The agency’s director Graeme Brett has been collecting football at the store and will fly out to Nakuru, Kenya, this week on a Travelpack fam trip to deliver them.
He’ll also visit Victoria Falls and South Africa.
Brett explained how he visited Kenya 12 years ago and was struck by how important football was to youngsters there.
“It’s really snowballed,” he said. “I just asked a few friends to donate them. I was expecting about a dozen, but we’ve already got 86.”
Colin Fawcus and Nancy Cuggy from DFDS Seaways dropped in to deliver 29 shirts, while South Shields Rugby Club has donated 20 of its own, which will be given to a local team to wear.
“We’ve had a lot of Newcastle and Sunderland shirts too,” he said. “Fans don’t seem to have a use for them – probably as South Shields are doing so well. People get very attached to their football shirts… they want to see them go to a good home.”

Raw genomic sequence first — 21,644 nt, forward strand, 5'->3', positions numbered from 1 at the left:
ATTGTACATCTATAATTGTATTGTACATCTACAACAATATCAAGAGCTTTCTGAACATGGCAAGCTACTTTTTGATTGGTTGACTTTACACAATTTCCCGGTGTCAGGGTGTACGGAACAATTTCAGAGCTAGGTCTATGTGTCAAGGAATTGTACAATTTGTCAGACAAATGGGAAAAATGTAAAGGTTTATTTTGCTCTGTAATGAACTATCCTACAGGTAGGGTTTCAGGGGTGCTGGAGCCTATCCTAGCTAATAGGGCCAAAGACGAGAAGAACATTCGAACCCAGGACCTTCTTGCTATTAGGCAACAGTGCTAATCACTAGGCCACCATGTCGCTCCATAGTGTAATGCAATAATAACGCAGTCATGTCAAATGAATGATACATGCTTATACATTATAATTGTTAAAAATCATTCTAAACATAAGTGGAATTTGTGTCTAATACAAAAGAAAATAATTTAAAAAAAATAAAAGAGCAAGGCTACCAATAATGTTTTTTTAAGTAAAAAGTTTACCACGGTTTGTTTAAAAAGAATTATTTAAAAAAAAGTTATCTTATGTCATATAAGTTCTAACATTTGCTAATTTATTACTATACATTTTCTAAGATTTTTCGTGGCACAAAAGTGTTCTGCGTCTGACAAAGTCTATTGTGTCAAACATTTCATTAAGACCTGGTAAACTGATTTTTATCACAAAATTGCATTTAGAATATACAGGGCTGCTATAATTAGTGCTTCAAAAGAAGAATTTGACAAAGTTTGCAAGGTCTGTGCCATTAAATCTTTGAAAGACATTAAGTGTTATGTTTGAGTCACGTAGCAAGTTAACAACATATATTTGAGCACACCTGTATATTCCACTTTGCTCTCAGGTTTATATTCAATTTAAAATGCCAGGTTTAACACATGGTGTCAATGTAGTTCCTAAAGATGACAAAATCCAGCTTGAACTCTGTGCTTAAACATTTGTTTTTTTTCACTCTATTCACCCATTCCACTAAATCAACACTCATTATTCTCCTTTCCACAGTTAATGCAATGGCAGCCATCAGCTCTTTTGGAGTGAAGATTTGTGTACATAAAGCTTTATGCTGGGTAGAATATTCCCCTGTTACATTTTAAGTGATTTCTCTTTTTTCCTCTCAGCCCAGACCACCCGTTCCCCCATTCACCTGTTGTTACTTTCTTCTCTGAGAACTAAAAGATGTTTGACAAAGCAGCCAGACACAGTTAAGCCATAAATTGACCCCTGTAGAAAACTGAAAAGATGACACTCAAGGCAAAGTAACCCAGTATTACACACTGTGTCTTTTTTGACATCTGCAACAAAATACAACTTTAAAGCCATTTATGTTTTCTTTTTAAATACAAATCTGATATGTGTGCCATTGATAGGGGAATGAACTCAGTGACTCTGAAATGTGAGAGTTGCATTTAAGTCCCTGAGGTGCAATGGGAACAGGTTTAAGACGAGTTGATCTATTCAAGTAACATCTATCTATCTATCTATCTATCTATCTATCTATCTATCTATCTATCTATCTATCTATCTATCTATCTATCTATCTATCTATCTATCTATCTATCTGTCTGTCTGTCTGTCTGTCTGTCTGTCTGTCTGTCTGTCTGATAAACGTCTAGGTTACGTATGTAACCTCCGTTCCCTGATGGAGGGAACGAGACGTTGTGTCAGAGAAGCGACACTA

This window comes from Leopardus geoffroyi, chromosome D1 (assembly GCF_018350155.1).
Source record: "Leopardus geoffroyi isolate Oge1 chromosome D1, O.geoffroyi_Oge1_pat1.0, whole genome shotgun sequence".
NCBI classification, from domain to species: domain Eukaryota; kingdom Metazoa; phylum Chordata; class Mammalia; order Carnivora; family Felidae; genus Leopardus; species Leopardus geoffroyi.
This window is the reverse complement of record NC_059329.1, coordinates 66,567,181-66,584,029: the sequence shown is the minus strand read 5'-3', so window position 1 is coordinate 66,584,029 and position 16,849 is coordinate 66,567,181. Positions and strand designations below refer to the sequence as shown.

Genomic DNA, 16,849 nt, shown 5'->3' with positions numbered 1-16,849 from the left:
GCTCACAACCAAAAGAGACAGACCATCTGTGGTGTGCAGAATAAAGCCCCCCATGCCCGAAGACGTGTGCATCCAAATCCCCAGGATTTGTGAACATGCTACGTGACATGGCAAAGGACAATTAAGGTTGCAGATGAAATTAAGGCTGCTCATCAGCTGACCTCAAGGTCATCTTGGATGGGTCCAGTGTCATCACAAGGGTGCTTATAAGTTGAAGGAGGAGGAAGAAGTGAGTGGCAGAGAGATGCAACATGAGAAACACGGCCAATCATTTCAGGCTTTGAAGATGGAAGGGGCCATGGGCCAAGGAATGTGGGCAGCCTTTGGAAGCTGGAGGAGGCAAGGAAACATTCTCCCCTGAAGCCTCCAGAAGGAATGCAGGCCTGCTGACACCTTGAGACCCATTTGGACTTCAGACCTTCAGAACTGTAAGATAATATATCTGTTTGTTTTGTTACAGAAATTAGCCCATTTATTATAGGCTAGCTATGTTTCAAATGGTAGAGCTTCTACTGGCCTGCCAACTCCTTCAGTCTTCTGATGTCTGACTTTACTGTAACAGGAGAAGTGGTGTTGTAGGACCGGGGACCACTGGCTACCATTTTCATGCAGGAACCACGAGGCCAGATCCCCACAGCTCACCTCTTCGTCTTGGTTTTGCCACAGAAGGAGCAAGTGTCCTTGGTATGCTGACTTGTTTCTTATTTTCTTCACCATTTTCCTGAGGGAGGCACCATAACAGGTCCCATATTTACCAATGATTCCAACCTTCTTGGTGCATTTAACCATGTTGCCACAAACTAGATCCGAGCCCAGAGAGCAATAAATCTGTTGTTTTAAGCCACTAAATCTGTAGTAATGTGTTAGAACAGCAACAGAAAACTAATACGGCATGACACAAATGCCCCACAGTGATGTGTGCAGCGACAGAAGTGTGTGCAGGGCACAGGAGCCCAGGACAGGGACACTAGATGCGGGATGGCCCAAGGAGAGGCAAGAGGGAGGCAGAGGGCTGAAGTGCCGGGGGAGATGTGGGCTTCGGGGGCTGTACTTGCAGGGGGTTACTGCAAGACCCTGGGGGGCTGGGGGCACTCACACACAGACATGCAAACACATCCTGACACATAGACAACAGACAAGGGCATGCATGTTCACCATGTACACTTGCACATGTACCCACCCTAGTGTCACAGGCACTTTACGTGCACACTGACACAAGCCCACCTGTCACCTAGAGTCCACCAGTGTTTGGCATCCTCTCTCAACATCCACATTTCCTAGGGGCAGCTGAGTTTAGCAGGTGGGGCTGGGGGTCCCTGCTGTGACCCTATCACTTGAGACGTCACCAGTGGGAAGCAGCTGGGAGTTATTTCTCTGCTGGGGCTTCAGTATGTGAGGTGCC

Meanwhile, the agency is preparing to help turn South Shields pink and blue on the first anniversary of the Manchester bombing on May 22, in memory of its apprentice Chloe Rutherford, 17, and boyfriend Liam Curry, 19, who were killed in the attack.
Chloe’s uncle, Glenn Rowe, who founded the Chloe and Liam Together Forever Trust, has led the campaign, encouraging schools and businesses to take part in memory of the couple – and in defiance of terrorism.
The trust raises money to help young people achieve their potential, after the lives of talented performer Chloe and aspiring cricketer Liam were cut short.
“It’s raised about £70,000 so far,” said Graeme. “It’s fantastic, and humbling. The whole community has really got behind this."
Around 30 schools and 300 businesses are expected to take part.